The courtyard of Le Normandy Hotel, Deauville, France, August 8, 1920, an autochrome by Georges Chevalier, via Archives of the Planet Collection – Albert Kahn Museum /Département des Hauts-de-Seine.
Such pretty little green chairs; here’s another photo. . .
The 5-star hotel was built in an Anglo-Norman style in 1912. It appeared in the 1996 “The Murder on the Links” episode of Agatha Christies’ Poirot with David Suchet. Today, the courtyard looks much the same as it did in the 1920s, although the chairs and tables have been replaced with more little trees.
The image at the top is one of about seventy-two thousand that were commissioned and then archived by Albert Kahn, a wealthy French banker and pacifist, between 1909 and 1931. Kahn sent thirteen photographers and filmmakers to fifty countries “to fix, once and for all, aspects, practices, and modes of human activity whose fatal disappearance is no longer ‘a matter of time.'”* The resulting collection is called Archives de la Planète and now resides in its own museum at Kahn’s old suburban estate at Boulogne-Billancourt, just west of Paris. Since June 2016, the archive has also been available for viewing online here.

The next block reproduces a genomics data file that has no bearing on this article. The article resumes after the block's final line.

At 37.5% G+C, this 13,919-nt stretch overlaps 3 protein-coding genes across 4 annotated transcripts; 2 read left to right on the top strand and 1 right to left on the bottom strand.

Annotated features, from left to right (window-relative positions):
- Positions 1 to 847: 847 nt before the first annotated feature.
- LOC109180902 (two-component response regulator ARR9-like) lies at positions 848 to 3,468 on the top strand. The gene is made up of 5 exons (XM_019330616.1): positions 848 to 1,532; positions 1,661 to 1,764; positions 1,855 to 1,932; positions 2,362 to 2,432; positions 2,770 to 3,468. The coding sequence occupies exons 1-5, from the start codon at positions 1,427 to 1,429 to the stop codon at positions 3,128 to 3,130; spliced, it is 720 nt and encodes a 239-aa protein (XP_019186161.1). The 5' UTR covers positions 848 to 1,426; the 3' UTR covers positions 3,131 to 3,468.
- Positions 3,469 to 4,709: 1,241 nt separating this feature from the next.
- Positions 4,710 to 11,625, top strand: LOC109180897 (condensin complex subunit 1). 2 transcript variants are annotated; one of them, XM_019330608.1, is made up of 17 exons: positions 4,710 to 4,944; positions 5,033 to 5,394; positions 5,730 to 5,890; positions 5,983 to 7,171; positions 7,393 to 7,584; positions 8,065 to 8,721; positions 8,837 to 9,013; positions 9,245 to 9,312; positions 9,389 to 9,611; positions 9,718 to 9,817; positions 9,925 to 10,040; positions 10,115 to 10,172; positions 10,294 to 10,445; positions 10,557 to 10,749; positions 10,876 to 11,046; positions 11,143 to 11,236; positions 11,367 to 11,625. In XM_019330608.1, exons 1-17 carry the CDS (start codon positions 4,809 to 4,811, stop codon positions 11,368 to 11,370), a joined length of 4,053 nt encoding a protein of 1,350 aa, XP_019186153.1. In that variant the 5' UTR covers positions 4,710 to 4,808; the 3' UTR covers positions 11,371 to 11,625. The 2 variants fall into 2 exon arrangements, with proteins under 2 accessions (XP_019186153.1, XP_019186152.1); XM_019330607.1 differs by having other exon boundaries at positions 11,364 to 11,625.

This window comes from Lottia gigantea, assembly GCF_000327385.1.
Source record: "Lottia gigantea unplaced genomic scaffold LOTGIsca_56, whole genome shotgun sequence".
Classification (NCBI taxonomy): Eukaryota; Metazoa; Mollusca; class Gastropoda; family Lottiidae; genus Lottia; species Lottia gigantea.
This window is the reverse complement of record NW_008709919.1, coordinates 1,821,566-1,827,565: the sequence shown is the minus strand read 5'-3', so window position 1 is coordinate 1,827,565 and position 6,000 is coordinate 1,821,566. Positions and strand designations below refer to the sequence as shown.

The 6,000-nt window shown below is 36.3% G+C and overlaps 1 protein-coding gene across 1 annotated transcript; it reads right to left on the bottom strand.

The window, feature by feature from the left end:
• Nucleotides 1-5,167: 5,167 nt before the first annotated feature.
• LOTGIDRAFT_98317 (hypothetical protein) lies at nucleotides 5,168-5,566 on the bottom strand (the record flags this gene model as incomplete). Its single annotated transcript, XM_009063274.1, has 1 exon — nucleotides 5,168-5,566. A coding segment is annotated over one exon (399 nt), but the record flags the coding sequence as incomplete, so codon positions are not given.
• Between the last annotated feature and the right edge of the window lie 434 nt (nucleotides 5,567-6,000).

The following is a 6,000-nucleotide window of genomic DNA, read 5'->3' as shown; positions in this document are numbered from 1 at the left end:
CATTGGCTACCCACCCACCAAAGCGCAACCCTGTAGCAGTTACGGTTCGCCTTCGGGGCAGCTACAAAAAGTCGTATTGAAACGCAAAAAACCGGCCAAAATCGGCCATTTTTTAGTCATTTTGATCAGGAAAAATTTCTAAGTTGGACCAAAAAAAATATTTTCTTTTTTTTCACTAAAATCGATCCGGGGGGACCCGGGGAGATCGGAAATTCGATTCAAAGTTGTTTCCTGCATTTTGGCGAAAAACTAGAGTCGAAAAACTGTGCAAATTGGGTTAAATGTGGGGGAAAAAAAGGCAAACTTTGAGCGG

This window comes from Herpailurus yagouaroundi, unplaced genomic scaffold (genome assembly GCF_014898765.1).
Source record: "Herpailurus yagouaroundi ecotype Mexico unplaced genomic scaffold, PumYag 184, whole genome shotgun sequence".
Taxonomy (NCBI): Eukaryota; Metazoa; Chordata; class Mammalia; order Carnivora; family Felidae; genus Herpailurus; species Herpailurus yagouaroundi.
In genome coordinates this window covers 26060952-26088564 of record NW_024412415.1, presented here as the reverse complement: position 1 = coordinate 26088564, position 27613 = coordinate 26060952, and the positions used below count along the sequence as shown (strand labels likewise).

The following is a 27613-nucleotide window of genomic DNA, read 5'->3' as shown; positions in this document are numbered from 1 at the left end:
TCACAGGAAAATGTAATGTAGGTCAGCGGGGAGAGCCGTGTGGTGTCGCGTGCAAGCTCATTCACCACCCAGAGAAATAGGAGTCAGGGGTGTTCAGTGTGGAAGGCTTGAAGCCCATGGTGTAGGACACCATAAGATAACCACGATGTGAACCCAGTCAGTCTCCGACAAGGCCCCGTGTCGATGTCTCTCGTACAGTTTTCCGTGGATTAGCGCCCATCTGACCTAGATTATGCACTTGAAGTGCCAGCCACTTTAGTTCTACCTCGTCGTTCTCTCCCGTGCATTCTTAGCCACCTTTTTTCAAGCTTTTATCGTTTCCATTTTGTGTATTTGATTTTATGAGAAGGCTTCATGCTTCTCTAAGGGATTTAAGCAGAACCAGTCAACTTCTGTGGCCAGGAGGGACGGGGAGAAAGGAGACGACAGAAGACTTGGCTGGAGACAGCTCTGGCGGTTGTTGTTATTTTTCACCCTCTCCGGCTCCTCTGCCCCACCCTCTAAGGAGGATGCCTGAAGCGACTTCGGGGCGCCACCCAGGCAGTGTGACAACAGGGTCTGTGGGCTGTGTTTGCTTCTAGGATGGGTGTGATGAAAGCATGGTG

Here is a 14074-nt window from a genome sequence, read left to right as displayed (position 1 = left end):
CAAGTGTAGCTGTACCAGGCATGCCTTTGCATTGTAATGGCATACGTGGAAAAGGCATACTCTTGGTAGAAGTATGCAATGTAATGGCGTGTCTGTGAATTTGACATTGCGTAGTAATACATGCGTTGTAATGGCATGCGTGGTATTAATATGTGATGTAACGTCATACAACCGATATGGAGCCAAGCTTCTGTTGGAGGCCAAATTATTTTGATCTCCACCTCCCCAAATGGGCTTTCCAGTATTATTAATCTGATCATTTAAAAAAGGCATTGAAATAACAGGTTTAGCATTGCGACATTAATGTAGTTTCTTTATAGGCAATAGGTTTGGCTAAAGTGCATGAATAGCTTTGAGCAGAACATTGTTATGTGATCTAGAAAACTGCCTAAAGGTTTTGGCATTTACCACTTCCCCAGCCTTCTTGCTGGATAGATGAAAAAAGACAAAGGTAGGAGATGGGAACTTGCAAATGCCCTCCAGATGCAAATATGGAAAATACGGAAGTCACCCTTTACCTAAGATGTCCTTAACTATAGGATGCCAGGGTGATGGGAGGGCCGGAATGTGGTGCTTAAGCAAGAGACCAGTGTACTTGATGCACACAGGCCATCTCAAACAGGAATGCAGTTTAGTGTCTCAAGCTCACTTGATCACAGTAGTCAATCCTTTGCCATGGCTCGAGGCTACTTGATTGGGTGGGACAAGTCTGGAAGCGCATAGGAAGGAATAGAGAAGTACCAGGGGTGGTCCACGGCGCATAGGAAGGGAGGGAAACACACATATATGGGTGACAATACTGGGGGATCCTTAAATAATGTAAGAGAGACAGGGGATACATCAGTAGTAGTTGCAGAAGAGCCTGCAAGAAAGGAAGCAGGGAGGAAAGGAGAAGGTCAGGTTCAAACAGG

View of garden, looking south, Leverett Saltonstall Place, 41 Chestnut Street, Salem, Massachusetts, June 1940, by Frank O. Branzetti for an Historic American Buildings Survey (HABS), via Library of Congress Prints and Photographs Division (both photos).
The Leverett Salstonstalls lived in the no. 41 side, shown here.
The garden was also laid out about 1810. Its arrangement was reportedly the same as when this drawing was made in 1937.
Mary and Leverett’s granddaughter, Mary Saltonstall Parker, also lived in the house in the late 19th and early 20th centuries. She wrote several little books of sentimental verse that fed into the Colonial Revival movement of that period. During WWI, her needlework art was published in House Beautiful and other publications.